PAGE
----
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First-timers, find The Great Los Angeles Walk answers you need now


What to Know

  • The Great Los Angeles Walk
  • Saturday, Nov. 18 at 9 a.m. (please arrive early; the walk leaves promptly at 9)
  • Meet at the Griffith Park bear statue; the 15-mile walk will form a large “square,” heading south, then west, then north again through several neighborhoods

Going for a short gadabout in your neighborhood? You likely know your route well, from the shops you might pass to the names of your neighbors’ dogs to all of the interesting points of interest, be they a pretty tree, mural, or Little Free Library.

But a far longer gadabout — say, one that’s around 15 miles — requires some forethought and planning, even if you’ll be with a larger group of urban explorers.

And that just happens to be the impressive length of the upcoming Great Los Angeles Walk, which will once again set out on the streets of Southern California on the Saturday before Thanksgiving.

It’s free to join, as it has been for the last 18 years, and participants are welcome to cover any or all of the route, keeping in mind that transportation to and from the start/end points will need to be considered.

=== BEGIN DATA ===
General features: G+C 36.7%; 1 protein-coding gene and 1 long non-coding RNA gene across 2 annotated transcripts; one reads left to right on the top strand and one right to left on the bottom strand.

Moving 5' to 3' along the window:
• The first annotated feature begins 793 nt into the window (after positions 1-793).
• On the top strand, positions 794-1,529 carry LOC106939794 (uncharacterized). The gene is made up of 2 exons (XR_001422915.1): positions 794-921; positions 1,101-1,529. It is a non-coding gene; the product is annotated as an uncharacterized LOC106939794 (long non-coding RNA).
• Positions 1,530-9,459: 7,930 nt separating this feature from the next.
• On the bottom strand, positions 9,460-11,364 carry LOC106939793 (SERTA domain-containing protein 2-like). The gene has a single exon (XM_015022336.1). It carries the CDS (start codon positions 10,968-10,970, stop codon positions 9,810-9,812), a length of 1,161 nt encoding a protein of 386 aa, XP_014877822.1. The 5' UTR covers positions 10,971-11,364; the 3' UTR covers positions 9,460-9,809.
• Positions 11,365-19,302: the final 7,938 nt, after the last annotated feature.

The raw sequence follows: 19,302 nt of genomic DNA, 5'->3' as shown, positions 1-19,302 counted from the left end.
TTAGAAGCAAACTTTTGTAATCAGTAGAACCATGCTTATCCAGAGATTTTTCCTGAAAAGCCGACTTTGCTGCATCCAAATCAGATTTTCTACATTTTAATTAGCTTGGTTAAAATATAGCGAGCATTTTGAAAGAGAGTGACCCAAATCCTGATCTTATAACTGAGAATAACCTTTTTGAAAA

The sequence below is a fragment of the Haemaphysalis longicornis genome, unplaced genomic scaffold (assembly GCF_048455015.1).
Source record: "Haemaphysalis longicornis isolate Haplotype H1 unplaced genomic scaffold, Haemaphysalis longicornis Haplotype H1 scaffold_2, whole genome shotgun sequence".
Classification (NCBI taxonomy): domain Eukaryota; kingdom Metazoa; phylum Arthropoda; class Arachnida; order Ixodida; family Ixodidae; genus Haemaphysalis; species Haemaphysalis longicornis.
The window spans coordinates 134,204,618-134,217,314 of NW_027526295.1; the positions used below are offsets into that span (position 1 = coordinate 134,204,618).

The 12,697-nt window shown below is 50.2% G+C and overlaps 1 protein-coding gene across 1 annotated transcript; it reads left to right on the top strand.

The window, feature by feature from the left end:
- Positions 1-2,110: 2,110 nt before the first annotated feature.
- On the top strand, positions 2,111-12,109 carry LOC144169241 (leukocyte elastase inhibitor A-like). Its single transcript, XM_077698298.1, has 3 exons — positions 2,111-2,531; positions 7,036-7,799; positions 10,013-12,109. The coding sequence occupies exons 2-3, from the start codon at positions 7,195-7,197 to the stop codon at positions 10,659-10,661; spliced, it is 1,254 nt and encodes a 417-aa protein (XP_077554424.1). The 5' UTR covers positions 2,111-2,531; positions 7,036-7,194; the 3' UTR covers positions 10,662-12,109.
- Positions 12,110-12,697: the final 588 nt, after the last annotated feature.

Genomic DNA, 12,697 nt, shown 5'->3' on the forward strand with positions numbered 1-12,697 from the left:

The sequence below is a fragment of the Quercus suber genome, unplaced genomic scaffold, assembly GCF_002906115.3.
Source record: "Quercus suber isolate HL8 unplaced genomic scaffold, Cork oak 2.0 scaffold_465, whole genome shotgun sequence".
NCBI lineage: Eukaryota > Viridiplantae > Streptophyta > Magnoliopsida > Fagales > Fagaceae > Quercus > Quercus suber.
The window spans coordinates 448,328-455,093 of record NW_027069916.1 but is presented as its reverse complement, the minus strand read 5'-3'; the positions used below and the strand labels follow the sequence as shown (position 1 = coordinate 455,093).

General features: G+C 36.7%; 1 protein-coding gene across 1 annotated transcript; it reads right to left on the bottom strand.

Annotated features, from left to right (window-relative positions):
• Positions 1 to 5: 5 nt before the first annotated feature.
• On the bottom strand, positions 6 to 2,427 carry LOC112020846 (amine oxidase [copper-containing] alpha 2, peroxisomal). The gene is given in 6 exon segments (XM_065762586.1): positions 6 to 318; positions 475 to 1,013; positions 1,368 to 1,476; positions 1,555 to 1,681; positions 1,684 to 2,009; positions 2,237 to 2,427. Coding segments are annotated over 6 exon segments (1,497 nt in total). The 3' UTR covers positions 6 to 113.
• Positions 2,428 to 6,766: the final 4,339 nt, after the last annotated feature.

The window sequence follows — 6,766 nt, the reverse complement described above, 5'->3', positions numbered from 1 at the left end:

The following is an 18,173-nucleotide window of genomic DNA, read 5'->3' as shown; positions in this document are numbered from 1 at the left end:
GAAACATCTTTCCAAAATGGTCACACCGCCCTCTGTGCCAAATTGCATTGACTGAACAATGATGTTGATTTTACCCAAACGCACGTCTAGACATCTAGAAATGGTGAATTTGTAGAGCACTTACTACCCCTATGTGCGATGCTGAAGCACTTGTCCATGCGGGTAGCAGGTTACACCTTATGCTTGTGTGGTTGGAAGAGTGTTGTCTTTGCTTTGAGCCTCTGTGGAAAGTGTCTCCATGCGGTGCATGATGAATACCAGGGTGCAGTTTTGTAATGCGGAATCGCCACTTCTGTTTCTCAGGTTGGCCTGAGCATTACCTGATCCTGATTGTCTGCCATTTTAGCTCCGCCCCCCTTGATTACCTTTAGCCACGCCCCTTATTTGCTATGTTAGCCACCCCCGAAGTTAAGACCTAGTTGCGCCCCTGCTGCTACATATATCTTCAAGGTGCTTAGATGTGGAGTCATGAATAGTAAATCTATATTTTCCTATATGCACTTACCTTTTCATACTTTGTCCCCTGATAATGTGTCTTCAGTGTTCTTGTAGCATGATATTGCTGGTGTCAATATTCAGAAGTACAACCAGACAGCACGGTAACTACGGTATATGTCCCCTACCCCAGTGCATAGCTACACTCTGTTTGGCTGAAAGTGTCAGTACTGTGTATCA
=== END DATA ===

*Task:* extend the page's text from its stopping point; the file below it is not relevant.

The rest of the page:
Mike Schneider, the founder of The Great Los Angeles Walk, has shared some commonly asked questions, along with the answers, on social media.

Around 300 people are expected to join the Nov. 18, 2023 event, which begins at the beloved bear statue in Griffith Park. There’s a “pep talk” just ahead of the 9 a.m. start, so arriving at the meeting place well ahead of that early hour is a must.

The full map, which is sort of a sizable square — you might even call it slightly Arizona-ish in shape — is available, along with the mostly north-south route (a first for The Great Los Angeles Walk, which has traditionally followed east-west pathways, from DTLA to the ocean).

What to wear, what to expect, and info on the group photo — it will happen at the end of the event, back at Griffith Park — are also explained in delightful detail.

When asked why he puts this together, Mr. Schneider joyfully answered “Why not? There’s no special reason, no charity, no protest, no issue we’re promoting — other than a passion for Los Angeles.”

In a season that can often be associated with obligations, there is something rather free about The Great Los Angeles Walk, beyond its fee-free entry. Or rather “freeing”: You can experience your city by the sides of other curious strangers, keeping to your own wandering daydreams or chatting with new friends along the way.

For the entire summary of this SoCal-championing charmer, a nice November tradition that continues to shine bright in the season of shorter days, visit the questions-answered page now.



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